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Educational and Psychological Instruments

Links to databases and other resources for finding education, psychological, and social sciences testing instruments. Also provides explanations, search tips, and other advice for locating and using instruments.


There is a difference between finding a few questions quickly for a class assignment, versus identifying the BEST instruments for your thesis, dissertation, or research project. If you are doing deep research to make an impact on your profession, or you are hoping to publish your results, it's important to know which instruments are widely used and have been peer-reviewed by other researchers. Below are some resources.

Exploring Tests That Are Commonly Used and Peer Reviewed

Identifying Additional Instruments (if needed)

Search Tips

Finding the best instruments for your project can be challenging. Here are some general tips:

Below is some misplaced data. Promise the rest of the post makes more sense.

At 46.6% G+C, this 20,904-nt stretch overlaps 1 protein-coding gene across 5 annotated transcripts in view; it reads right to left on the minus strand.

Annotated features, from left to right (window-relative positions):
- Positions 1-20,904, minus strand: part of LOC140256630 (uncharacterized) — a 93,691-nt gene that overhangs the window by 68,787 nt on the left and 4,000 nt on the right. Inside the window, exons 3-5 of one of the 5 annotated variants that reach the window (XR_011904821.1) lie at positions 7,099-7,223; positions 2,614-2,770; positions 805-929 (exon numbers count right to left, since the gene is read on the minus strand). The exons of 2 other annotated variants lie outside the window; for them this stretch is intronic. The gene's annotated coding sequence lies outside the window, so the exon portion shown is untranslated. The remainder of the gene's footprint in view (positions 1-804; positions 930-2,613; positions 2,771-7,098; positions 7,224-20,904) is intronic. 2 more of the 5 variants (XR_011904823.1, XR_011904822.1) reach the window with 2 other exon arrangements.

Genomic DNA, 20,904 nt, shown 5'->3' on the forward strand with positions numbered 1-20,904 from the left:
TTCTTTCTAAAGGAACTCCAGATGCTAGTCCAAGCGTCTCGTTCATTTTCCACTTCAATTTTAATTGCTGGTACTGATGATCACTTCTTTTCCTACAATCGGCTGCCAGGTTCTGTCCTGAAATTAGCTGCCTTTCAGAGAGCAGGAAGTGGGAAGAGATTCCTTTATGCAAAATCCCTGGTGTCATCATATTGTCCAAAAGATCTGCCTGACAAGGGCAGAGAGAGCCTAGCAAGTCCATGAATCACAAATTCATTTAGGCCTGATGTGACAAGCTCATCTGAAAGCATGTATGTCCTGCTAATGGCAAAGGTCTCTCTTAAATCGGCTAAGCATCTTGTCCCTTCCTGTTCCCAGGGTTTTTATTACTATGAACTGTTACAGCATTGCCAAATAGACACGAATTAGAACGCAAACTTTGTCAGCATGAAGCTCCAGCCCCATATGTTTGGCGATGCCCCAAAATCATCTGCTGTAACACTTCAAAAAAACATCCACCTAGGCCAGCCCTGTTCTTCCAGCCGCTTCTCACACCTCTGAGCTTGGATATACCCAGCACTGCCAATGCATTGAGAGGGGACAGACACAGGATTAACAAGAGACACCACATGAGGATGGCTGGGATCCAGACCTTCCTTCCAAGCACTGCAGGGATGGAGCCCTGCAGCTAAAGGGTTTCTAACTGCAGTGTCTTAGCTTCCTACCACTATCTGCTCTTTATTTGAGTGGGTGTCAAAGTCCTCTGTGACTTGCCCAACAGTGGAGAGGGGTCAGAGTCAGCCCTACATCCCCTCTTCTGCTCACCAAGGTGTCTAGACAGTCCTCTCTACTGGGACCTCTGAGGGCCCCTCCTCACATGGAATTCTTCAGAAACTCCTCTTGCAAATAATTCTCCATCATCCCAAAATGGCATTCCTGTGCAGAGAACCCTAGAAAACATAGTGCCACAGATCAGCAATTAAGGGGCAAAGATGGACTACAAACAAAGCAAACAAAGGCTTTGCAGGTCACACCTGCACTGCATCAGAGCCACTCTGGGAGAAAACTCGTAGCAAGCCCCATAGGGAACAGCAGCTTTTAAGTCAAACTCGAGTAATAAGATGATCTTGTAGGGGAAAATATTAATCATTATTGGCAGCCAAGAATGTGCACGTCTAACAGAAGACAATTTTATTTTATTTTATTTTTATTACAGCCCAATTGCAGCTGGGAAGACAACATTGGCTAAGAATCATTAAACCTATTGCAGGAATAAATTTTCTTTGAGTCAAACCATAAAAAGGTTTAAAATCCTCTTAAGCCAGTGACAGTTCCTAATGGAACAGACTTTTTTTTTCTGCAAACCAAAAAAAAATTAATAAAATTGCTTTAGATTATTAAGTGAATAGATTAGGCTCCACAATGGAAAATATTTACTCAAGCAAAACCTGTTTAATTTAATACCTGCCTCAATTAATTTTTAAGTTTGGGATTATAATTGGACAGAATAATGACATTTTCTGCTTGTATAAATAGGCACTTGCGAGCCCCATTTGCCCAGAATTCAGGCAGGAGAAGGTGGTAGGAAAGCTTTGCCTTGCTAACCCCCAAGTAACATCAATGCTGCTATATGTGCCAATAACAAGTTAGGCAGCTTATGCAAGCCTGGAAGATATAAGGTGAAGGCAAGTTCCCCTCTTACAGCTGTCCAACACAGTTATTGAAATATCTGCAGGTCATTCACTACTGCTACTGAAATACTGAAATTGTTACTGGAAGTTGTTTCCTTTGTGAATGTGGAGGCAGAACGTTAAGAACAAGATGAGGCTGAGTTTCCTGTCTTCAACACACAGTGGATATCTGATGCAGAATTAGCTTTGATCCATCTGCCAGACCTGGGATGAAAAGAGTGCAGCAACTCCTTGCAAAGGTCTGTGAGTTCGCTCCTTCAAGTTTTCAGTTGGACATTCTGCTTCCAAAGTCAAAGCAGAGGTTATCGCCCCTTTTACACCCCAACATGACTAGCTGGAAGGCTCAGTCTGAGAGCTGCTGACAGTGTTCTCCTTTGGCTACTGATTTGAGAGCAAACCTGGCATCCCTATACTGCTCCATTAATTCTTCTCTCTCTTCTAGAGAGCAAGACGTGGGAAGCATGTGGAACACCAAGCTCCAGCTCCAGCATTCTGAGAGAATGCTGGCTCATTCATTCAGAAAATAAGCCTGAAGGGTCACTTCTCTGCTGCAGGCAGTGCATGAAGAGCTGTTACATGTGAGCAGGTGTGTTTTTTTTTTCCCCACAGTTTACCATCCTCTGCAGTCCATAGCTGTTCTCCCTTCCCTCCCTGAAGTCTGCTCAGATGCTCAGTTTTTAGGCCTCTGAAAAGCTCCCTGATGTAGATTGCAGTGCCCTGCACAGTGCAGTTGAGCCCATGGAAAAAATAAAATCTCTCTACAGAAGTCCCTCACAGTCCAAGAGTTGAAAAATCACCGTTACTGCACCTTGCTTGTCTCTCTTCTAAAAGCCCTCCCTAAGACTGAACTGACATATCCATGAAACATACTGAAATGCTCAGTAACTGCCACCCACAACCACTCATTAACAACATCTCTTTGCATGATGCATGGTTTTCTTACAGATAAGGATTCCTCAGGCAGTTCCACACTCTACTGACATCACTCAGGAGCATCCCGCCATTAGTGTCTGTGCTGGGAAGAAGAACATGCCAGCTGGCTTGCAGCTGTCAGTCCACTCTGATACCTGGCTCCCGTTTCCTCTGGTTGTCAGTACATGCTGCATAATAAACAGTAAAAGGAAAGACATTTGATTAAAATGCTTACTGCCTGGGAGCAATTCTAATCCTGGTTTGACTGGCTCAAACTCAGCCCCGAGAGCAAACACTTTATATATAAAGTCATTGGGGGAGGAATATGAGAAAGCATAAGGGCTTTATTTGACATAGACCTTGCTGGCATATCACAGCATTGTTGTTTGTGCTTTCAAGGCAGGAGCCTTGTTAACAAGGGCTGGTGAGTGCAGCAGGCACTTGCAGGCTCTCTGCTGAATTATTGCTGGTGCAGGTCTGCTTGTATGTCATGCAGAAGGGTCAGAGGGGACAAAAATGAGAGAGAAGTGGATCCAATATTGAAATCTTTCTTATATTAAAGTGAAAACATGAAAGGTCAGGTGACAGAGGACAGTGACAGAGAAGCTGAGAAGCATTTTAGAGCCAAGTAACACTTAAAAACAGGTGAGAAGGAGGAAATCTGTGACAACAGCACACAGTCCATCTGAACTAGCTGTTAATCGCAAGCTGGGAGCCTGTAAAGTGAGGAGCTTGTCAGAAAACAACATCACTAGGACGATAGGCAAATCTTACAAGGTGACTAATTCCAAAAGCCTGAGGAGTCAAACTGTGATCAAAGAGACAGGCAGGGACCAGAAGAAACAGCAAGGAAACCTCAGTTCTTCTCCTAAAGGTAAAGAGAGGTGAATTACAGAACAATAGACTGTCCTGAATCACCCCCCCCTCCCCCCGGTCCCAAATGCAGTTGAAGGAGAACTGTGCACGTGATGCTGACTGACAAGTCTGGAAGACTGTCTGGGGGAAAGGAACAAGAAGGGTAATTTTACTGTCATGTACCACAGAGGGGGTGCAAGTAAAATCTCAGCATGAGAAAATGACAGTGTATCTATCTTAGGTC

“Truncate” (*) your keyword searches to search for all forms of a root word
    • For instance, assess* will find books and articles that have “assessment” or “assessing” in the title
  • Try related and broader words, especially if you are finding few results
    • For instance, if you’d like to measure problem-solving ability in 16 to 21-year olds, try both "adolescents," "high school," and related words. Also, you can try "intelligence" (a broader term) instead of “problem-solving ability”
  • Carefully note every clue you find including:
    • Abbreviations, popular names, and “official” or spelled-out names of instruments
    • Names of all authors who were involved in the development of the instruments
    • Corporations that published the instruments, or universities where the instruments' authors work(ed)
    • Alternative versions and new editions of the instruments
  • On the internet, many free versions of tests are edited or shortened -- they are not the complete, original instruments that you would expected to use professionally.